(6)The Niger Delta remains undeveloped despite the enormous revenue derived by the Nigerian state from the exploitation of oil in their homestead. According to a recent World Bank report, "of the resources available in the Niger Delta, oil is by far the most valuable to the national economy. However, the benefits to the Niger Delta region is less obvious." It seems the situation is worse today since they are no longer considered as stakeholders in any sense whatsoever.
(7)The Niger Delta people are amongst the poorest people in Nigeria, despite the huge revenue derived from oil exploited from their lands. This poverty is accentuated by the despoliation of their lands by the activities of the oil companies. In the words of an observer: "Ironically, the oil industry which has brought development to many parts of Nigeria, has become a source of misery to the people of oil-producing communities whose existence is now threatened by the scourge of oil pollution."
(8)There is an alliance between the Nigerian state (controlled by the majority ethnic groups) and the oil companies which helps to deprive the Niger Delta people of employment in the oil companies, with the result that unemployment abound in the Niger Delta. Annual rents compensation had been a source of some income for the people.
(9)Since the enactment of the LUA, the oil companies no longer approach the communities to negotiate access to land for oil operations, on terms of payment of compensation, as was the case before. In fact, "it is possible for the government to acquire a vast area of land for petroleum purposes, i.e. granting the operator a lease over a large area, yet the villages will know nothing about the acquisition"; they wake up one morning to find that the government has given out their farmland to oil operators. Hence the feeling of participation in the exploitation of oil found in their land has been lost and this has accentuated a sense of deprivation.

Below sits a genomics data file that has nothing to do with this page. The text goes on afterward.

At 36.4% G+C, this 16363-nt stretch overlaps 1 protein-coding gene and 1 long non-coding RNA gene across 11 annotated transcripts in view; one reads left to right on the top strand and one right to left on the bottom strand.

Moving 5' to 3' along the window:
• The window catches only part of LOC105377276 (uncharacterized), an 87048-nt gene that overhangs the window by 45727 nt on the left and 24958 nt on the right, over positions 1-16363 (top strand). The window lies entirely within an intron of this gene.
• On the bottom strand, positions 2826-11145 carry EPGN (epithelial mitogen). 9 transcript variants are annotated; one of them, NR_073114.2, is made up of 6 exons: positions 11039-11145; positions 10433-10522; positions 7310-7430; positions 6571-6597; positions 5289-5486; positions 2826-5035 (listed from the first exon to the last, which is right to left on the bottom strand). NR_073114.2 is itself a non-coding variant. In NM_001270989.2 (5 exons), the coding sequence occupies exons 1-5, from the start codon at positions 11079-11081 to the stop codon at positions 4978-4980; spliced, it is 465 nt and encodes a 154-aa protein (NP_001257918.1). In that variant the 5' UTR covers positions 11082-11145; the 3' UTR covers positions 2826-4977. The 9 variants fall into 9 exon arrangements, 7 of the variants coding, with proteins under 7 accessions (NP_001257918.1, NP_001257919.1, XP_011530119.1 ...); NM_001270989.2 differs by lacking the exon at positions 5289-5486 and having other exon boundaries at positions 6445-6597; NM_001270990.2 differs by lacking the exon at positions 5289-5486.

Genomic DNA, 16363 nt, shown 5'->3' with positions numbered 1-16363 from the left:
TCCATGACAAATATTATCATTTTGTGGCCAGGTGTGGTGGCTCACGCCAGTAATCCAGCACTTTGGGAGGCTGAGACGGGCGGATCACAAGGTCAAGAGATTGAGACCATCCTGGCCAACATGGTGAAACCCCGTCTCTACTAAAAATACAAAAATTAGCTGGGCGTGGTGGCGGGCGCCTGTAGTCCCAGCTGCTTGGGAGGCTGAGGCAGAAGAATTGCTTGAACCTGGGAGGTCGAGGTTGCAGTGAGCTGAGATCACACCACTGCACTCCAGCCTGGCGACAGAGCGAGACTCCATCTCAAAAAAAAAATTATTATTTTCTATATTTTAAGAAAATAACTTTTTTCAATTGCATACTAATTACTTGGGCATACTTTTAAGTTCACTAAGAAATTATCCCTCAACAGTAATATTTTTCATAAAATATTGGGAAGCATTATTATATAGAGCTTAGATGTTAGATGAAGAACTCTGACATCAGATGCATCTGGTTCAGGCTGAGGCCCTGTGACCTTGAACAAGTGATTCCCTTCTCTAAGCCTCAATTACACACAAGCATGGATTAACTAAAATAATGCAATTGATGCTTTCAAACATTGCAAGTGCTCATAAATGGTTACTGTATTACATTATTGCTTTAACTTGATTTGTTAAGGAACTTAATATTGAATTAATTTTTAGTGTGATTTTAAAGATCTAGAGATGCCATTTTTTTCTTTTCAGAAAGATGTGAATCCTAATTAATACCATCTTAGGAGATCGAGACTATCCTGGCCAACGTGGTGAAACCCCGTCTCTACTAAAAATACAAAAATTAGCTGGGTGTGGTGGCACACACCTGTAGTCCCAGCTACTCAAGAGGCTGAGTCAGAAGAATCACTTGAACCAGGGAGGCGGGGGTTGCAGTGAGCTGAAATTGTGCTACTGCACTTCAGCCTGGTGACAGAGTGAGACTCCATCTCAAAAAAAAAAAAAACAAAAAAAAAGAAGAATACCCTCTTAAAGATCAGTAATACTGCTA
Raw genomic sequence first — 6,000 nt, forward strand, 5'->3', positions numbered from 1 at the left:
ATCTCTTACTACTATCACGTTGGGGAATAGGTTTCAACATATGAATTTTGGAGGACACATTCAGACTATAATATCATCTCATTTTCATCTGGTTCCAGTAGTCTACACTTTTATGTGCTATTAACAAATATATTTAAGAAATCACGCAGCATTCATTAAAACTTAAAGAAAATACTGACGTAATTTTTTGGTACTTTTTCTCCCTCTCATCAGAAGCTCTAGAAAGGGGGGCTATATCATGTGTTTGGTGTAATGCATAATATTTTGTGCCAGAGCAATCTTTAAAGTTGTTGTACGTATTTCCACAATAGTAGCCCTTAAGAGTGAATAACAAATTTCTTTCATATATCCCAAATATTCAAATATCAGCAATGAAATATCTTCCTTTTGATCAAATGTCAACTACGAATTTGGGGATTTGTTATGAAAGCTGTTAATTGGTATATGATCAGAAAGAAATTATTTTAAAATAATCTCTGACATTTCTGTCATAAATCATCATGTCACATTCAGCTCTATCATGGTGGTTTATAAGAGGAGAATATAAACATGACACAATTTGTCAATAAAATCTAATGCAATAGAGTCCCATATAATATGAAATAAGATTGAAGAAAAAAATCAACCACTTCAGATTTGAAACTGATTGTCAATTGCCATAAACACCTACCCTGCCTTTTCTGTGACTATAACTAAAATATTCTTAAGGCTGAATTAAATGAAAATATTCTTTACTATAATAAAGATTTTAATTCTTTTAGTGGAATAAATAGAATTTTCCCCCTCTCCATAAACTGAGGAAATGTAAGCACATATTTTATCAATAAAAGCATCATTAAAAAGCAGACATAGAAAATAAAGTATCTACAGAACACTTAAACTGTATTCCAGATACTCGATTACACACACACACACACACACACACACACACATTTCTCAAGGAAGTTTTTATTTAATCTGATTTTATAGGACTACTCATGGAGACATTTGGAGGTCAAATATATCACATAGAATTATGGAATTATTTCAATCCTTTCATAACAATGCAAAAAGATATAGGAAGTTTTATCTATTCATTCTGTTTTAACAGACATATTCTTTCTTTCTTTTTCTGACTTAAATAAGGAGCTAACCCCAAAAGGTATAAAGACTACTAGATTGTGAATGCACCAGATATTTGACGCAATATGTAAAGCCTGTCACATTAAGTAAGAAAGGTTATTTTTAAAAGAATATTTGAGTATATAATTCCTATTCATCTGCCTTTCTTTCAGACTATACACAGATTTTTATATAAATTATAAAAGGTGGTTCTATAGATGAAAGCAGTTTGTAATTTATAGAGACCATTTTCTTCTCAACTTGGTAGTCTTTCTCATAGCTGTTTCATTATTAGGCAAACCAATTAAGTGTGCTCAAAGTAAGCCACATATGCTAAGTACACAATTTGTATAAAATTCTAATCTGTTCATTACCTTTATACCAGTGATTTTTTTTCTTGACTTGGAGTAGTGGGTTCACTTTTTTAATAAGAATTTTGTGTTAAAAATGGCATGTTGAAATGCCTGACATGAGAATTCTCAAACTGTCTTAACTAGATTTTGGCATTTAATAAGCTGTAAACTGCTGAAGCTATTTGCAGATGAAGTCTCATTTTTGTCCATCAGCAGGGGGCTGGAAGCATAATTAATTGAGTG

(10)Protests over the injustice of the LUA by the Niger Delta people had been met with gross violation of human rights by the government. Several lives have been lost in clashes between protesters and government security agencies.
(11)In enacting the Land Use Act, the federal government showed bias against the Niger Delta people by ignoring a positive recommendation of the Land Use Panel which it had set up to make recommendations for land reform. The panel had recommended that the "federal government should take a serious look at the effects of oil exploration and exploitation" with a view to "improving the quantum of compensation payable to land owners" and to compelling oil companies into "complete reclamation" of all leased land. This recommendation was borne out of their findings in the Niger Delta.
(12)Because they no longer pay compensation for any damage to the land itself, the oil companies have tended to be more reckless in their operations in the Niger Delta.
As we shall see presently, the Niger Delta people see the impact of the LUA on them as bordering on expropriation and injustice. It would appear that they are not rid of the conviction that oil belongs to them, being traditionally part of their land. Hence they are struggling for justice: to regain possession of their ‘seized' property; to end the despoliation of their environment by reckless oil operations. Two instances will illustrate this point. Firstly, in 1993 the Ogoni ethnic group of the Niger Delta boycotted a presidential election on the argument that "Ogoni should not give legitimacy to a president who would swear to uphold a constitution [the LUA has been part of the Nigerian constitution since 1979] that dispossessed Ogoni people of their natural rights." They have even taken their case to several international bodies. The second instance relates to a recent action by some dissatisfied youths of the Niger Delta. On 11 December 1998, Ijaw youths organisations gathered under the umbrella of Ijaw Youths Congress (IYC) at a place called Kaiama and issued a Declaration which they called ‘Kaiama Declaration'. Part of this Declaration reads: